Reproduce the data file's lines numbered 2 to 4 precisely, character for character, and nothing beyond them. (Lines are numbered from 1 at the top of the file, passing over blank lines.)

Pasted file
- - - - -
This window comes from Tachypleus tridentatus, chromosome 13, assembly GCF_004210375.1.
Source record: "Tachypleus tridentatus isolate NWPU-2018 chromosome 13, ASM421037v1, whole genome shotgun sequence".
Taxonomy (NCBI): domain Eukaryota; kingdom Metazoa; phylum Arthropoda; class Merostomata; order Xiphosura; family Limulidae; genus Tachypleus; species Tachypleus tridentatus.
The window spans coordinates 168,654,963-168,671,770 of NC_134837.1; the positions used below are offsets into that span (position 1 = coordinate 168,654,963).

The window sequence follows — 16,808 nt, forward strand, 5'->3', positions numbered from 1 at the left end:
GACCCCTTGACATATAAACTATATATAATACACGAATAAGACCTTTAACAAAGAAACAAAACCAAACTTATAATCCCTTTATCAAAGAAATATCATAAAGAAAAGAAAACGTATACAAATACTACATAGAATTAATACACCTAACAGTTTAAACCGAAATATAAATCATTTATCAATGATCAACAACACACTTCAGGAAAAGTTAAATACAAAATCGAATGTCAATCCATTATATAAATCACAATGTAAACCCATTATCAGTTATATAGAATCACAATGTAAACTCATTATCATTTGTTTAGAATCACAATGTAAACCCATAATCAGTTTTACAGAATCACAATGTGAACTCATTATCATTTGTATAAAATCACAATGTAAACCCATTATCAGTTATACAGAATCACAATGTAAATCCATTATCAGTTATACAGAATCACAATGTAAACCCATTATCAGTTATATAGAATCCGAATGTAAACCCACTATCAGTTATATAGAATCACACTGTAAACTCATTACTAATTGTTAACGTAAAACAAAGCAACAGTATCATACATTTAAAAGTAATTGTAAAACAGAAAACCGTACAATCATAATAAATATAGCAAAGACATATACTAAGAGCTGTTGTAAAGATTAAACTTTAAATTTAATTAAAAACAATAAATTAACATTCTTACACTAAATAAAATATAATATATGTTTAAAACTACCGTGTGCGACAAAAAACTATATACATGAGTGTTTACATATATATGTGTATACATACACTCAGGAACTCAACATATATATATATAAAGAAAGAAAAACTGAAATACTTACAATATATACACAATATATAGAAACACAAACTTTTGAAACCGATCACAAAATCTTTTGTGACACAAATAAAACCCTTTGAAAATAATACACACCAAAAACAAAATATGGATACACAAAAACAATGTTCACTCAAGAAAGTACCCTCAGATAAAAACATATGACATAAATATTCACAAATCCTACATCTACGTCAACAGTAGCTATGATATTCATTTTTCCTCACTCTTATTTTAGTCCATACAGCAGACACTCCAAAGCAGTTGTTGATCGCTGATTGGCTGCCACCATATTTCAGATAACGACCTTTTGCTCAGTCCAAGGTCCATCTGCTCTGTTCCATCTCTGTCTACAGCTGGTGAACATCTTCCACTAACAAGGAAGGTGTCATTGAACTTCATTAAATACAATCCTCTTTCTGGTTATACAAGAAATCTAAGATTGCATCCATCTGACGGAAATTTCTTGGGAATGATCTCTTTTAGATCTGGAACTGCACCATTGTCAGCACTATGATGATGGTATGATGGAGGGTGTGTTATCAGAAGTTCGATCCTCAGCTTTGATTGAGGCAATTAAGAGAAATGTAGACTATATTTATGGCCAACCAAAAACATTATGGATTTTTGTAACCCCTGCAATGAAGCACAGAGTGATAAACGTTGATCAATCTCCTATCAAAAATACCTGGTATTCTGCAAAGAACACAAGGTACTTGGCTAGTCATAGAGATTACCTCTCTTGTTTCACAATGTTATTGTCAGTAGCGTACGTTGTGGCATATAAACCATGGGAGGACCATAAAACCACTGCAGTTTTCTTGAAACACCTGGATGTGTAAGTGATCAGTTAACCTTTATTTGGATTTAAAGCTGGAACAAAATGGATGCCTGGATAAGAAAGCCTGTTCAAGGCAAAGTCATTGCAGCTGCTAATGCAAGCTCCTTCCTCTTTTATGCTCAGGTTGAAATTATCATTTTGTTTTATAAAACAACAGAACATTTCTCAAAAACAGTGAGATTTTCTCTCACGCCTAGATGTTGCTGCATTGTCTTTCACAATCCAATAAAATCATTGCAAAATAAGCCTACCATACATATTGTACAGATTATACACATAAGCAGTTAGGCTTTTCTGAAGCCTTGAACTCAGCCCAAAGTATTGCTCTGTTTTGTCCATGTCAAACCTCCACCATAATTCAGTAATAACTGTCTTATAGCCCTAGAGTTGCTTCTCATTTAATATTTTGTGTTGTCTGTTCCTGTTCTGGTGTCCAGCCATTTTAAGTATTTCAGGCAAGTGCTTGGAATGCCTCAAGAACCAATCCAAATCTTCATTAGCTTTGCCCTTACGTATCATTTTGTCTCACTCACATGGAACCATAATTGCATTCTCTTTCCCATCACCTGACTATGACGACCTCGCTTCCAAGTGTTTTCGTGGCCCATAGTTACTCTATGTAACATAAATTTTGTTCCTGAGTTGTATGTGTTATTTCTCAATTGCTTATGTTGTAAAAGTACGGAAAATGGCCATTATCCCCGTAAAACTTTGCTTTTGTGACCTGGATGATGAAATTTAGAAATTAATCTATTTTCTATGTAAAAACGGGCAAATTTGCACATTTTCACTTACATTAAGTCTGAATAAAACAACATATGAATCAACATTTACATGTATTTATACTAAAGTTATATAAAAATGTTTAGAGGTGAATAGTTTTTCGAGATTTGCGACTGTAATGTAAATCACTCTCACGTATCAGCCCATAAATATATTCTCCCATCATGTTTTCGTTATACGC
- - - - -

Source record: "Tachypleus tridentatus isolate NWPU-2018 chromosome 13, ASM421037v1, whole genome shotgun sequence".
Taxonomy (NCBI): domain Eukaryota; kingdom Metazoa; phylum Arthropoda; class Merostomata; order Xiphosura; family Limulidae; genus Tachypleus; species Tachypleus tridentatus.
The window spans coordinates 168,654,963-168,671,770 of NC_134837.1; the positions used below are offsets into that span (position 1 = coordinate 168,654,963).